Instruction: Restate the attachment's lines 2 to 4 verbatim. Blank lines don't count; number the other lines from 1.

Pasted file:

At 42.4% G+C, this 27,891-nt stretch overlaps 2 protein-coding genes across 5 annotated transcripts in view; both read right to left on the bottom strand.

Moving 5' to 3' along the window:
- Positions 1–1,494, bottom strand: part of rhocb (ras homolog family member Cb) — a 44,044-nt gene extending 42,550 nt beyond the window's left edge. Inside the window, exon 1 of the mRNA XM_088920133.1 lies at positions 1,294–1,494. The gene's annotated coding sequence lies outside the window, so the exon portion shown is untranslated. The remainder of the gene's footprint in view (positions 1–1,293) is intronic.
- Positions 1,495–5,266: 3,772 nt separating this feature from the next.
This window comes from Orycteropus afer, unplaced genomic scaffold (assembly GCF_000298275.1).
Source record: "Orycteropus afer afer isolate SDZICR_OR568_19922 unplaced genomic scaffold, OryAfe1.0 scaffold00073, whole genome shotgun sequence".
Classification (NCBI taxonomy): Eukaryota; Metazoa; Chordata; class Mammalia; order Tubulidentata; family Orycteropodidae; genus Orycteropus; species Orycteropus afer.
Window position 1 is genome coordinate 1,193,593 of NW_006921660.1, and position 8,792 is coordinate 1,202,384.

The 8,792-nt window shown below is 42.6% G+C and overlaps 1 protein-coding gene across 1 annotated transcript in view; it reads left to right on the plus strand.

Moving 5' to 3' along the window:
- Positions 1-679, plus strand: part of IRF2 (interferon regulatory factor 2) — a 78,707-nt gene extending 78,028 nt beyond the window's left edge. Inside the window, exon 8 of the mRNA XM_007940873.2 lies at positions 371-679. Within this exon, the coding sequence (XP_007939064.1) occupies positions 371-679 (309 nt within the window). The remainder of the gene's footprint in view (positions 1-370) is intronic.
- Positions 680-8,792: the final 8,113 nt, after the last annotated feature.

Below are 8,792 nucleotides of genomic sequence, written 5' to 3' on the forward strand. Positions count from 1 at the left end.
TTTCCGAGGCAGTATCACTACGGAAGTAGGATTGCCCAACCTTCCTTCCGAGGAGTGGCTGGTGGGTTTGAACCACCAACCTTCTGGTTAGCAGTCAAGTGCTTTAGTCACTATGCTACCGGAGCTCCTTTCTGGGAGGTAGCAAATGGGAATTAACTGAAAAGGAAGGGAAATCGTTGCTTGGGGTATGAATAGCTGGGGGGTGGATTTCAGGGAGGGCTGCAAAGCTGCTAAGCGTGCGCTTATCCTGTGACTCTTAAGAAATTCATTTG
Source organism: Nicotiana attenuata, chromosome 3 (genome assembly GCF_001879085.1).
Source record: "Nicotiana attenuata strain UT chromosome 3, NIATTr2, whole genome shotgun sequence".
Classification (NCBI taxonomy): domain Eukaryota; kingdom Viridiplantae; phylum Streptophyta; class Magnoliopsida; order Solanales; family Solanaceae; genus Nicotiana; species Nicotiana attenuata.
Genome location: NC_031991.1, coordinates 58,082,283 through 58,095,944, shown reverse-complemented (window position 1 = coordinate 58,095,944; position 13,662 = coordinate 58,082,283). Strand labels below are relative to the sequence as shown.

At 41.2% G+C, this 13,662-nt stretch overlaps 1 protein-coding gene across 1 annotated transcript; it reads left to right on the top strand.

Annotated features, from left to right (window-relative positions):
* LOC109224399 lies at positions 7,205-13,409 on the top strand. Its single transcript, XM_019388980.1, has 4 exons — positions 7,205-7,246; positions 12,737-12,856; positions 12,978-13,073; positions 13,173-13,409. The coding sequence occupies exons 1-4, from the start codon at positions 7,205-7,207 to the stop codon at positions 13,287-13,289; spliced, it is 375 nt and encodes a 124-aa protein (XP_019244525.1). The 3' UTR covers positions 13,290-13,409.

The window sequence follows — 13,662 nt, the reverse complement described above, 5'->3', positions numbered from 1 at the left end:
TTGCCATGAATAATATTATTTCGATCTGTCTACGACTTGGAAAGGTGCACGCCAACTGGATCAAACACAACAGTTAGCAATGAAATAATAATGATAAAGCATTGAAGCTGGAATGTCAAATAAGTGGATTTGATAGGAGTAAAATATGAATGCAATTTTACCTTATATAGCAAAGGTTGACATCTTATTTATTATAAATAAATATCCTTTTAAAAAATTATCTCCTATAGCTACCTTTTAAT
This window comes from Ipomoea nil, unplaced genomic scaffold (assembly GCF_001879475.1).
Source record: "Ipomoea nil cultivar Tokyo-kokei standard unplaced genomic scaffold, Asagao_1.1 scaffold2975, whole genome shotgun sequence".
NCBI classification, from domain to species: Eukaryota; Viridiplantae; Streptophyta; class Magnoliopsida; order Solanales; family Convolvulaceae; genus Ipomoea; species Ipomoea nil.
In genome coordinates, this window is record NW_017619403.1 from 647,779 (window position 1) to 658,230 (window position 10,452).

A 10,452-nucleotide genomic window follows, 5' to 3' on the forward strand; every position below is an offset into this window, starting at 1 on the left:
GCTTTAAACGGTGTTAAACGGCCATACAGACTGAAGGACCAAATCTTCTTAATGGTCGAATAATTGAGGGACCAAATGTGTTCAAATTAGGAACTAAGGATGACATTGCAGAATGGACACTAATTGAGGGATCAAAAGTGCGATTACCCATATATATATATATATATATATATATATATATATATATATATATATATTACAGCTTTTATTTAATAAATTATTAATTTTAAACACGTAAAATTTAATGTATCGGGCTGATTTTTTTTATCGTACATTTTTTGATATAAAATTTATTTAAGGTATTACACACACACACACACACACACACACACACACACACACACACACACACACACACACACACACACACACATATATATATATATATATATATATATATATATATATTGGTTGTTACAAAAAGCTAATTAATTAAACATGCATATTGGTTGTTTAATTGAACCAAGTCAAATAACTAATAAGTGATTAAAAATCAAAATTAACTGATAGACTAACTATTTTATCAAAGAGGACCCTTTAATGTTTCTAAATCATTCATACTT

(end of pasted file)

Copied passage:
Moving 5' to 3' along the window:
- Positions 1–1,494, bottom strand: part of rhocb (ras homolog family member Cb) — a 44,044-nt gene extending 42,550 nt beyond the window's left edge. Inside the window, exon 1 of the mRNA XM_088920133.1 lies at positions 1,294–1,494. The gene's annotated coding sequence lies outside the window, so the exon portion shown is untranslated. The remainder of the gene's footprint in view (positions 1–1,293) is intronic.
- Positions 1,495–5,266: 3,772 nt separating this feature from the next.